Some thematic areas that were scored low by the participants are beyond the College control and we will mention those just in passing, maybe it is possible to not include these topics in future surveys. Some areas that scored low would require additional funds to remedy, we will describe them. For some there are remedies that could be undertaken.  

We will start with the thematic areas that are the least likely to be addressed.   

The “Retention and Negotiations” thematic breakthrough in general scored favorably. No real concerns. There is no room for re-negotiating salaries outside of the contractual changes and promotions. The biggest fraction of responders anticipating leaving the institution in coming years indicate retirement as the reason.  

In the “Resources and Support” thematic breakthrough the health benefits scored rather high. Support for teaching, improving teaching as well as computing and technical support and library resources scored also high. Housing benefits had the lowest score, but QCC does not offer support for housing, but neither do many other colleges. Admittedly, NYC is a tough area to find affordable housing in. Elder Care scored low, but that is something that CUNY does not offer. Child Care scored a bit higher; QCC does offer child care. The college might consider this for employees/faculty. Implementing a childcare program at QCC could enhance the overall well-being and work-life balance of employees and faculty, fostering a more supportive and inclusive work environment. There are several funding models that the college might consider to make this possible.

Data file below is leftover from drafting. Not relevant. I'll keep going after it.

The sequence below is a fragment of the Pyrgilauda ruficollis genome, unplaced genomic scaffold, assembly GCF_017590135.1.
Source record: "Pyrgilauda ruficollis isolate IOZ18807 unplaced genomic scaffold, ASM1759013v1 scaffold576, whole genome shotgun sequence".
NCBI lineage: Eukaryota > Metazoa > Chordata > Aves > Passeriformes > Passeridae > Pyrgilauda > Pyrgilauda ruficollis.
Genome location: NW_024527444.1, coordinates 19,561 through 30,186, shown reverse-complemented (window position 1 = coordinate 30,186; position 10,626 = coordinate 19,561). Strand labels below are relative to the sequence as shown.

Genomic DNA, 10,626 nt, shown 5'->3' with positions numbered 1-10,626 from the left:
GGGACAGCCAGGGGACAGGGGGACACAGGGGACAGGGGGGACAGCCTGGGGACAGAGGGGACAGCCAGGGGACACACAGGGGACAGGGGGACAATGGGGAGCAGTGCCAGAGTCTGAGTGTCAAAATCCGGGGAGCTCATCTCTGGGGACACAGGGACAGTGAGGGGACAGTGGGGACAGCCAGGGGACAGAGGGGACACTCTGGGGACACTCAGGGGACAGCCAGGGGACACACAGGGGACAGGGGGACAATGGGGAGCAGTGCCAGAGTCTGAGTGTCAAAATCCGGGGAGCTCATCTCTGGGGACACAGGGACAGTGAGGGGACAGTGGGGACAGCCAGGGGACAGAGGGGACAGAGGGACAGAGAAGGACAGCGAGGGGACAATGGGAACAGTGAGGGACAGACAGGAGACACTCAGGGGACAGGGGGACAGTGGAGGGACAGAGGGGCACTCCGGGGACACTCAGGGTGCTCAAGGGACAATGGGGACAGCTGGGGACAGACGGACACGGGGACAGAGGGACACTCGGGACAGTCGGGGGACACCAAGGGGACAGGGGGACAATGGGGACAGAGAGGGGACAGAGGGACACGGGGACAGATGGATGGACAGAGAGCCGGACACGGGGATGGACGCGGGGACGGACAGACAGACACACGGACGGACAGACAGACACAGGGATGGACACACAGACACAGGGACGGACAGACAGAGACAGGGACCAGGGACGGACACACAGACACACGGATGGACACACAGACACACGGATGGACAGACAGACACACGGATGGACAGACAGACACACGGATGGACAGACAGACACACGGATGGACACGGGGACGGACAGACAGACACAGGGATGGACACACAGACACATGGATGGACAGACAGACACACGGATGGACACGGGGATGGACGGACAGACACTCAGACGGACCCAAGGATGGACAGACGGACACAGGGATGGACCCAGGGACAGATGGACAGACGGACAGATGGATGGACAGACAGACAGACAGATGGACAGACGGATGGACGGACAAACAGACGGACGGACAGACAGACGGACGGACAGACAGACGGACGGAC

In the area of “Appreciation and Recognition”  the results of the survey seem to suggest that pre-tenured and full professors feel less recognized when compared both with their peers and faculty at other institutions. In particular, pre-tenured faculty feel less appreciated and recognized for their teaching, from colleagues and the head/chair of their departments; while full professors feel less appreciated and recognized for their teaching, advising, scholarship, service, from colleagues, and the head/chair of their departments. 

A higher degree of dissatisfaction is also noted among faculty of color and underrepresented minorities with a special focus on recognition, for their teaching and advising, as well as recognition from CAO, Dean, and head/chair, when compared both with their peers and faculty at other institutions.